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Why Do IBCLCs Charge a Fee?

Becoming an IBCLC is a huge professional accomplishment. It takes a lot of dedication, growth, compassion, and money to go through the full proccess in obtaining this credential.


For me, it took about 5 years of lactation training, $30,000+ in college debt, $700 to sit for the exam, and $400 in study materials. After we recieve the credential, we have to take continuing education courses, that also costs a pretty penny.


This is what it took to just get here. There are more logistics that go on behind the scenes that are considered to justify the cost of maintaining this credential and the practicalities of running a business. As I have two young children of my own, childcare is a big expense that my fee has to cover so I can leave my family to provide lactation services to your family. I am a mobile lactation consultant, I come to you in the comfort of your own home, so gas/traveling expenses are also covered from my fees. I run a legal business which means I am also responsible for paying business taxes from my fees. I also use a large range of supplies in my consultations, supply costs are also covered from my fees. All of these factors contribute to my specific service prices.


Lets break down all of the logistics to see what really is going on behind the scenes.


My fee is $150 for a 1.5 hour home consultation.

I need child care for 2.5 hours at $10 per child = $50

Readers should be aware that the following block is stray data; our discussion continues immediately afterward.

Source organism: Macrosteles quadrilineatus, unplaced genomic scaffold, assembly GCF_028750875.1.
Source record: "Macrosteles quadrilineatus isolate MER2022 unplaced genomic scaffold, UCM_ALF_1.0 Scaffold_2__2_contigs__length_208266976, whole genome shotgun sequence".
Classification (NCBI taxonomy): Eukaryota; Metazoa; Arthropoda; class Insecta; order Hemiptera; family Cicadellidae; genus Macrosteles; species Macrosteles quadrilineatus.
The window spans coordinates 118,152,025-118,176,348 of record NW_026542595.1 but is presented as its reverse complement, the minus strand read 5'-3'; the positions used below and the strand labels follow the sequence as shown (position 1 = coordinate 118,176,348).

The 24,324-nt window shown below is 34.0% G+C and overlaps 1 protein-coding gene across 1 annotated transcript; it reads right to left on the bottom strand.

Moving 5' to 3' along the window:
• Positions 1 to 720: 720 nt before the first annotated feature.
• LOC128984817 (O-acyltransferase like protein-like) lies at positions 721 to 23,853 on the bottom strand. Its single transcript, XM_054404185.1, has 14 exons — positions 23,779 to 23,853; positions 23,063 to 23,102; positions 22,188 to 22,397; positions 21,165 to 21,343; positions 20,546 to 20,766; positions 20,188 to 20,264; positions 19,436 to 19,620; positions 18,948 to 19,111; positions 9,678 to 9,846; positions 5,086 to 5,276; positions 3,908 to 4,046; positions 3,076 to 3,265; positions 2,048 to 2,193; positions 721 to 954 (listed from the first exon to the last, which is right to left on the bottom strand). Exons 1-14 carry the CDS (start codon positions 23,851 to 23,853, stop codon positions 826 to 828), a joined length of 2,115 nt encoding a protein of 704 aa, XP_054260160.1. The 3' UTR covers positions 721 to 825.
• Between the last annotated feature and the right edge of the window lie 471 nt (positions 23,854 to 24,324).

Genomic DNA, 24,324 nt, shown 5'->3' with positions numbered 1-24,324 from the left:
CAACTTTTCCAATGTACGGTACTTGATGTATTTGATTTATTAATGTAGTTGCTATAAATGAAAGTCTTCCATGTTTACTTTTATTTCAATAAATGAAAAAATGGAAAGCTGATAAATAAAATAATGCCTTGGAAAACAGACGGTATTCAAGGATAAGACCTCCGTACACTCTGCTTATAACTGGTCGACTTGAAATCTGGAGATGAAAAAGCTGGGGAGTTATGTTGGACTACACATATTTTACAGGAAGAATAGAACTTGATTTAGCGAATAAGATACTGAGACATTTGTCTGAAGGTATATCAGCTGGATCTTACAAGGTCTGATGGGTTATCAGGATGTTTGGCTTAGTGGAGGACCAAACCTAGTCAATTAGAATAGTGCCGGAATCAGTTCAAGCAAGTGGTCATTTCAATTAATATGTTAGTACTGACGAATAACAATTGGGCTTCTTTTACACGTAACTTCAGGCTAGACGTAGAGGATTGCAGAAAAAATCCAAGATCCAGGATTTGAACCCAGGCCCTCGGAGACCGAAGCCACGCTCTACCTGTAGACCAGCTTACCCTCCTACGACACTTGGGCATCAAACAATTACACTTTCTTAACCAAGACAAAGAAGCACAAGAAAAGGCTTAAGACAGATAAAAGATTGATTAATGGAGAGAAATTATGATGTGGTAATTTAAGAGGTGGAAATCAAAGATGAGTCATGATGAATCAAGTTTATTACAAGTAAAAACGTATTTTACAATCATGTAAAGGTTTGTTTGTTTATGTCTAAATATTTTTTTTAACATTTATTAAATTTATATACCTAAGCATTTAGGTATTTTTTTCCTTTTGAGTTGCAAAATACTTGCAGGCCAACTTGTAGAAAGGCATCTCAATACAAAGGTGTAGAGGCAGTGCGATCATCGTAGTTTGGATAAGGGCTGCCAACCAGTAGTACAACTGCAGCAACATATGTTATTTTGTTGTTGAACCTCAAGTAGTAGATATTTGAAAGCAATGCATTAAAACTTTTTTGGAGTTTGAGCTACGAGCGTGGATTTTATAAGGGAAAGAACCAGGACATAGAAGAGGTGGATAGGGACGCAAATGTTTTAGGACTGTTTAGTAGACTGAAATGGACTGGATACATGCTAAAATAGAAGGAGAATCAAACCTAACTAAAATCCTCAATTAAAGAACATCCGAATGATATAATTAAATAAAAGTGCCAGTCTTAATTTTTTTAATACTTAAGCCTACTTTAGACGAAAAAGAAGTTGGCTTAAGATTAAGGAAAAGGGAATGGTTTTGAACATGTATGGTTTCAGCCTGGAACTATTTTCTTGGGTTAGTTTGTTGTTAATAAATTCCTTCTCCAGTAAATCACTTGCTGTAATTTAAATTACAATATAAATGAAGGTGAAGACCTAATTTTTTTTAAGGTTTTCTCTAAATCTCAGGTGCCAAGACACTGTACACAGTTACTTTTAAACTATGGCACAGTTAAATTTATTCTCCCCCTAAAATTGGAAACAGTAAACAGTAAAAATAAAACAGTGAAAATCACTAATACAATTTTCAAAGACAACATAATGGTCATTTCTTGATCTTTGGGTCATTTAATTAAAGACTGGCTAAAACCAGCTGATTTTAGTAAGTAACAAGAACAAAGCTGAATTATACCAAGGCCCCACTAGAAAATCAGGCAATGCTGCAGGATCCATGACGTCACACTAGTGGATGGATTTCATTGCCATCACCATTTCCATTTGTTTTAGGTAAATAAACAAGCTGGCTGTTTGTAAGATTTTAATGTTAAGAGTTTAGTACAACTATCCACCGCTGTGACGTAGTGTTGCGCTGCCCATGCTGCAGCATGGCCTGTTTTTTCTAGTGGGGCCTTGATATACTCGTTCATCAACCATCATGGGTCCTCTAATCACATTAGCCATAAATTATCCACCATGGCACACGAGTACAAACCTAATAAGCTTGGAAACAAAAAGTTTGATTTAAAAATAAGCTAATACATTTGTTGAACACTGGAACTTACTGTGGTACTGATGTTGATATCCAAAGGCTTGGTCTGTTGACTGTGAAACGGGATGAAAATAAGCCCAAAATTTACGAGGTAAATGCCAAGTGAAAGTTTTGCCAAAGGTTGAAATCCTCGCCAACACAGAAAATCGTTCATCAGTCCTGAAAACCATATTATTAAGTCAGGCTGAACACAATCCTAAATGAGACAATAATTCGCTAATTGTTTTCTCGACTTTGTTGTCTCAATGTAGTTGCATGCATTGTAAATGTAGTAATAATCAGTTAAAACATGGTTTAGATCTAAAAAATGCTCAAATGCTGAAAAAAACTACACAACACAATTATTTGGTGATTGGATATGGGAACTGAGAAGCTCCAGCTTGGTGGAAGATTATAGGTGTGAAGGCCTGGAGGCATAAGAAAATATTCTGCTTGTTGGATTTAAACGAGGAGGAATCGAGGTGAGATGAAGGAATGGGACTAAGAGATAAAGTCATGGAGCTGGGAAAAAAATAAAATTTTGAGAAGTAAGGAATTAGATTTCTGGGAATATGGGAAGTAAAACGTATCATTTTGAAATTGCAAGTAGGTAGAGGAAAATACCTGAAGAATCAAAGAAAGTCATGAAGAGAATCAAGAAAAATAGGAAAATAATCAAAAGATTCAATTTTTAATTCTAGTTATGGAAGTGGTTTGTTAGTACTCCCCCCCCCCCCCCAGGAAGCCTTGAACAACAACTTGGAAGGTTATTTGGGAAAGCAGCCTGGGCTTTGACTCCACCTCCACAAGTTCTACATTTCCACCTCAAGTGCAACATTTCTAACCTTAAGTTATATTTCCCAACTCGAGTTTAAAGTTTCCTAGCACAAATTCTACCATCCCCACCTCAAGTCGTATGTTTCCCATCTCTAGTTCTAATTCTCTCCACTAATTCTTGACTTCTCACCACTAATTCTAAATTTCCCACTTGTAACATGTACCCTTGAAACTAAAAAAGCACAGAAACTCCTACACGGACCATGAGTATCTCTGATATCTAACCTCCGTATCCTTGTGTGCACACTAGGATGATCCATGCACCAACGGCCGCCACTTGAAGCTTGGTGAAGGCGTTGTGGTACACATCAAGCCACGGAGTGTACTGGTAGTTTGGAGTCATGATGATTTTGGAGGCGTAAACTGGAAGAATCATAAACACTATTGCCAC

I travel from my home, to the baby sitter, to your home, back to the babysitter, and then back to my home. Gas expense = $15


In Germany self employed taxes are based off of income brackets. These are continuously changing as your income grows. The taxes I can owe is between 14-42% of my income. $150 x .14 = $21

I use multiple supplies, which is very dependent on the consult. The range can be nitrile gloves, hand sanitizer, medical sanitizer, nipple shields, nipple everts, sizing chart, demonstration tools, SNS systems, nipple creams, etc etc. On the low end I account for my supply cost to be = $5


After my fees are deducted I have roughly $59 left over. But, my work is not done as soon as I leave a client's home. I have about 3 hours left of charting, creating pediatrician / PCM reports, and any referral coordination that is neccessary.


In the end after expenses are deducted, and the hours are accounted for, I make about $13 per hour of my 4.5 hours of work for one consult.


So no, IBCLCs are not in this field for the money. We do it because we care and moms deserve to feed their baby how they choose without struggling through it. We charge what we charge to simply make it sustainble for us to run a business, pay our bills, feed our families, all the while making sure moms have access to expert lactation care.

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